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For Renters, the Air Conditioner Wars Are Heating Up

As some landlords warn away from plugging in cooling units, here are tenants' rights and options.

Jen St. Denis 21 Jul 2023The Tyee

Jen St. Denis is a reporter with The Tyee covering civic issues. Find her on Twitter @JenStDen.

A New Westminster city councillor says renters need better protection during extreme heat events, and two Metro Vancouver health authorities are also calling for strata and rental managers to reconsider existing bans on air conditioners.

The push comes as one New Westminster landlord recently warned tenants against installing air conditioners, despite the fact that the municipality had the highest per-capita rate of deaths during the June 2021 heat dome, a dangerous extreme heat event that caused the death of 619 people in British Columbia.

New Westminster includes several neighbourhoods full of older apartment buildings that often house elderly renters living on fixed incomes. During the June 2021 heat dome, Coun. Nadine Nakagawa said, many of the 28 deaths that occurred in New Westminster happened in these apartment areas.

Nakagawa and Coun. Tasha Henderson plan to introduce a motion at the next council meeting calling for better renter protections after several tenants received notices warning them not to install air conditioners.

Ryan Le Neal lives in a typical older rental building near New Westminster’s Moody Park. On June 1, Le Neal got a notice from his landlord warning tenants that management would not authorize “any tenants to install A/C units” and those who did were breaching a “material term of the tenancy” and could be held liable for any damage caused by an air conditioner.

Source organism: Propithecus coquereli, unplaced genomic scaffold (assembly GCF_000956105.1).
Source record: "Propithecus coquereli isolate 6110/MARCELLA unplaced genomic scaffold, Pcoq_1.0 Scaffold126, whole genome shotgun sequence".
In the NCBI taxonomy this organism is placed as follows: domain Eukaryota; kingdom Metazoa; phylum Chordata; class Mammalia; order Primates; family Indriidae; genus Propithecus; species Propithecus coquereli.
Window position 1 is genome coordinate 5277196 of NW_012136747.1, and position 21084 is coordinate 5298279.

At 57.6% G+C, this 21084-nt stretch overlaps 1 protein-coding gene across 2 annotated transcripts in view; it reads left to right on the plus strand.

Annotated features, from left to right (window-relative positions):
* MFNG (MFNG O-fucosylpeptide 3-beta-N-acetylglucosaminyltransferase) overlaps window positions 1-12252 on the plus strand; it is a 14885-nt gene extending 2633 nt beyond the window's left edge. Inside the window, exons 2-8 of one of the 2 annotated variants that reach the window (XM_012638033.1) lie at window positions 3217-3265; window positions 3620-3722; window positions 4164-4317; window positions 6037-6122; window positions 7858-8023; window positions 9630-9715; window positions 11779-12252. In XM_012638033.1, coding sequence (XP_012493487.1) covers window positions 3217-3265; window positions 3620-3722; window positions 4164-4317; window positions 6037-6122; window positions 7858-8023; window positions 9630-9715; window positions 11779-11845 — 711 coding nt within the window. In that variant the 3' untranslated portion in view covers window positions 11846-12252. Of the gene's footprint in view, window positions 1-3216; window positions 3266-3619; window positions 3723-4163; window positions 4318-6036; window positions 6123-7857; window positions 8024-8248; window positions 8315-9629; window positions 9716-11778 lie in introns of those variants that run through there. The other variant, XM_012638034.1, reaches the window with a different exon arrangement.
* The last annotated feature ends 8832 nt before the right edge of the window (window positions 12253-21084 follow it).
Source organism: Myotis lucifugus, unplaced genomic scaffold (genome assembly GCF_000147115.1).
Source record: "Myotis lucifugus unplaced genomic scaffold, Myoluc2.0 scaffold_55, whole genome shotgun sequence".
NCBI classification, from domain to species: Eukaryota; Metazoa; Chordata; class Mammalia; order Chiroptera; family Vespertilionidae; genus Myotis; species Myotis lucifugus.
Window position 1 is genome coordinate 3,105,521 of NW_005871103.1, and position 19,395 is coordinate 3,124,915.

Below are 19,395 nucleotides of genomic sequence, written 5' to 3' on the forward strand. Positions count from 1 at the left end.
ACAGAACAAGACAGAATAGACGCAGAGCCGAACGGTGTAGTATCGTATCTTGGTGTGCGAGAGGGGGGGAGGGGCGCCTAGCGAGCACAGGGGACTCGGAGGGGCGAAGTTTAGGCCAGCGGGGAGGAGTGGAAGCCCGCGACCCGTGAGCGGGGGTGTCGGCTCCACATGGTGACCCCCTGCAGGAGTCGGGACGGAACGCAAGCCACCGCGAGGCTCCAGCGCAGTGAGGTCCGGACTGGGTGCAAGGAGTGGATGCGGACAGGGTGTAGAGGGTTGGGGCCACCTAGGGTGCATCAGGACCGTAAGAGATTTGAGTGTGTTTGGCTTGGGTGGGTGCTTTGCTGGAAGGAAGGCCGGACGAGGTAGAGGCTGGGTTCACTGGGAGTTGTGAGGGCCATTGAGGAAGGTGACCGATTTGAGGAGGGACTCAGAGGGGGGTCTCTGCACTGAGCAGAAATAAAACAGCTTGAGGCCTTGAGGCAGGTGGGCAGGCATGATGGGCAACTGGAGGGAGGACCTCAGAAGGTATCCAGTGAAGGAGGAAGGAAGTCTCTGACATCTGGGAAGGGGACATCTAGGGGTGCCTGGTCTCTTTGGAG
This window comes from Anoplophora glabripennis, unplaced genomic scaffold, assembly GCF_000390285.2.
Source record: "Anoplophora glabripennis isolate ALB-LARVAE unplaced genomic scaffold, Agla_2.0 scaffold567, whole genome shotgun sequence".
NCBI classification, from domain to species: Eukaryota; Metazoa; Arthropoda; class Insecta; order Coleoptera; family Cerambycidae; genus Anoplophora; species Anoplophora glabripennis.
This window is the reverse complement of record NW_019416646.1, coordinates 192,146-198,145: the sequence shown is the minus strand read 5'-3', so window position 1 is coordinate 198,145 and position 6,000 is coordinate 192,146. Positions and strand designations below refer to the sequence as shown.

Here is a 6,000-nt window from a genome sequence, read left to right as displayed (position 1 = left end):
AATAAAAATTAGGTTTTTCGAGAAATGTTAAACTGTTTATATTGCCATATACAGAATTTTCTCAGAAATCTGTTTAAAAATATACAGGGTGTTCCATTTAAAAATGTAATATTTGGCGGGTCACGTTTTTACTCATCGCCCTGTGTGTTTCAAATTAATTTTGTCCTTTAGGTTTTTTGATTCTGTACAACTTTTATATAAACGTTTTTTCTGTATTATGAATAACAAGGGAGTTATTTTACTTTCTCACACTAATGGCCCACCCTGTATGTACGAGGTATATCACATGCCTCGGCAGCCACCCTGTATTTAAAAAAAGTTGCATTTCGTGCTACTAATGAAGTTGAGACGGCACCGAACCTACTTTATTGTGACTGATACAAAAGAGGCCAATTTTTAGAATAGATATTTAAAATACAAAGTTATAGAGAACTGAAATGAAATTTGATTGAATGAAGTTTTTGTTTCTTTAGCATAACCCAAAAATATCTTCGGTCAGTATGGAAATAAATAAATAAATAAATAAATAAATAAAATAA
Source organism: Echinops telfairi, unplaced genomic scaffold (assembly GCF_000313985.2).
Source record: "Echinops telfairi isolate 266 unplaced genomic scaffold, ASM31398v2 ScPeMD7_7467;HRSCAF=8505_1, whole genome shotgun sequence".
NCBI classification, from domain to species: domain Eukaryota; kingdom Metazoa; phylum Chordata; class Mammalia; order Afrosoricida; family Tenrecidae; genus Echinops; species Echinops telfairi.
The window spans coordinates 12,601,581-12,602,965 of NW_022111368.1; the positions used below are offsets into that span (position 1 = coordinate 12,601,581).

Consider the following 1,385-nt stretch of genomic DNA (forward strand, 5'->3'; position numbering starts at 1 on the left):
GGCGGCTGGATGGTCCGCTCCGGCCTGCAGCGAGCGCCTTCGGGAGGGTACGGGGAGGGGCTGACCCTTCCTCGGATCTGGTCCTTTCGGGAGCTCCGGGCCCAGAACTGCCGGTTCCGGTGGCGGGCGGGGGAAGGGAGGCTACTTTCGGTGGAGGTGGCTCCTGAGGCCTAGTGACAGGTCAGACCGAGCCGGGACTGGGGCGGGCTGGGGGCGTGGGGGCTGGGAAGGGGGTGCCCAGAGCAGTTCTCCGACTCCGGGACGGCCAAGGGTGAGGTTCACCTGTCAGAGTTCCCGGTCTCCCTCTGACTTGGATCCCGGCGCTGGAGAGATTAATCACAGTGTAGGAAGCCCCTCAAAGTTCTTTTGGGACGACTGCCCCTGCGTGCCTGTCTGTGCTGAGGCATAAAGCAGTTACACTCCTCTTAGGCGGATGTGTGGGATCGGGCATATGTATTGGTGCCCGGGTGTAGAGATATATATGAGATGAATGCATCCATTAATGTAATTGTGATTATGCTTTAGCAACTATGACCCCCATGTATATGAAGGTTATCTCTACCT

Le Neal installed a portable air conditioner shortly after the 2021 heat dome when 619 people died. People were more at risk if they were low-income, elderly or living with a mental health condition or a disability.

Le Neal said temperatures in his apartment rose to 38 C during the heat dome and he was unable to sleep in his stifling apartment.

The notice Le Neal and other tenants received on June 1 warns that older buildings “are not equipped to maintain the high usage of electricity air conditioners require,” but Le Neal, who works as an elevator technician, said he checked with several electricians to make sure his small A/C unit is OK to run. He says his air conditioner uses about the same amount of electricity as a hairdryer.

On June 27, the province announced it would fund a BC Hydro program to give 8,000 free air conditioning units to low-income people, including renters living in apartment buildings and social housing.

Le Neal said he’s concerned that the notice he received would make some vulnerable tenants afraid to install their own air conditioner. Brook Jensen, an organizer with the New Westminster Tenants Union, said the group is aware of tenants in eight buildings who received identical notices.

Le Neal’s building, 1117 Hamilton St., is owned by a numbered holding company, and John Roderick Mackinnon is listed as the director of that company. The address listed for Mackinnon in company registry documents for another holding company is a Vancouver home owned by Dinesh and Krista Chand. B.C.’s Land Owner Transparency Registry lists Krista Chand as an interest holder of 1117 Hamilton St., along with Mackinnon.

Dinesh Chand previously came to the attention of New Westminster’s city council in 2019, when the landlord issued eviction notices to tenants two days after Christmas because he intended to renovate their building. At the time, the small Metro Vancouver municipality was struggling with a wave of renovictions that were affecting low-income tenants, many of whom were elderly.

The landlord’s lawyer, Michael Drouillard, told The Tyee that some air conditioning units can cause damage to buildings through water leaks, or use too much electricity. He said landlords are able to regulate the use of air conditioner through a tenancy agreement, and require the tenant to pay for any damages.